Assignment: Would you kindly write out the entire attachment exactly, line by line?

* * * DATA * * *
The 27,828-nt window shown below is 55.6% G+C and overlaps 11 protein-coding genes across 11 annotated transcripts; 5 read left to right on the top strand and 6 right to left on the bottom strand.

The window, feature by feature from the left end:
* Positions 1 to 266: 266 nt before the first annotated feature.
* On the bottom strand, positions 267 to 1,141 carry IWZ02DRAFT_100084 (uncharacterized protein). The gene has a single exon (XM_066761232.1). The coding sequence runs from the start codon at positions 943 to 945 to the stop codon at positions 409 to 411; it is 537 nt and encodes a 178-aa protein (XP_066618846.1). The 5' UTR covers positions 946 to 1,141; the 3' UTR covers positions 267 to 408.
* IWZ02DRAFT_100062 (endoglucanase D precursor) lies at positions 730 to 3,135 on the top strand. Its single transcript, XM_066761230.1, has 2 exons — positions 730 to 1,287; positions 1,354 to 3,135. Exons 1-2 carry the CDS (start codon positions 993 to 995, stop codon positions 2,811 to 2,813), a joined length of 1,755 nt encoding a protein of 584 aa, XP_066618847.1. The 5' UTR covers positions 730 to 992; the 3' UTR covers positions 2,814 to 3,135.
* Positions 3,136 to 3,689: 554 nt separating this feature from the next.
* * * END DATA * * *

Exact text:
The 27,828-nt window shown below is 55.6% G+C and overlaps 11 protein-coding genes across 11 annotated transcripts; 5 read left to right on the top strand and 6 right to left on the bottom strand.

The window, feature by feature from the left end:
* Positions 1 to 266: 266 nt before the first annotated feature.
* On the bottom strand, positions 267 to 1,141 carry IWZ02DRAFT_100084 (uncharacterized protein). The gene has a single exon (XM_066761232.1). The coding sequence runs from the start codon at positions 943 to 945 to the stop codon at positions 409 to 411; it is 537 nt and encodes a 178-aa protein (XP_066618846.1). The 5' UTR covers positions 946 to 1,141; the 3' UTR covers positions 267 to 408.
* IWZ02DRAFT_100062 (endoglucanase D precursor) lies at positions 730 to 3,135 on the top strand. Its single transcript, XM_066761230.1, has 2 exons — positions 730 to 1,287; positions 1,354 to 3,135. Exons 1-2 carry the CDS (start codon positions 993 to 995, stop codon positions 2,811 to 2,813), a joined length of 1,755 nt encoding a protein of 584 aa, XP_066618847.1. The 5' UTR covers positions 730 to 992; the 3' UTR covers positions 2,814 to 3,135.
* Positions 3,136 to 3,689: 554 nt separating this feature from the next.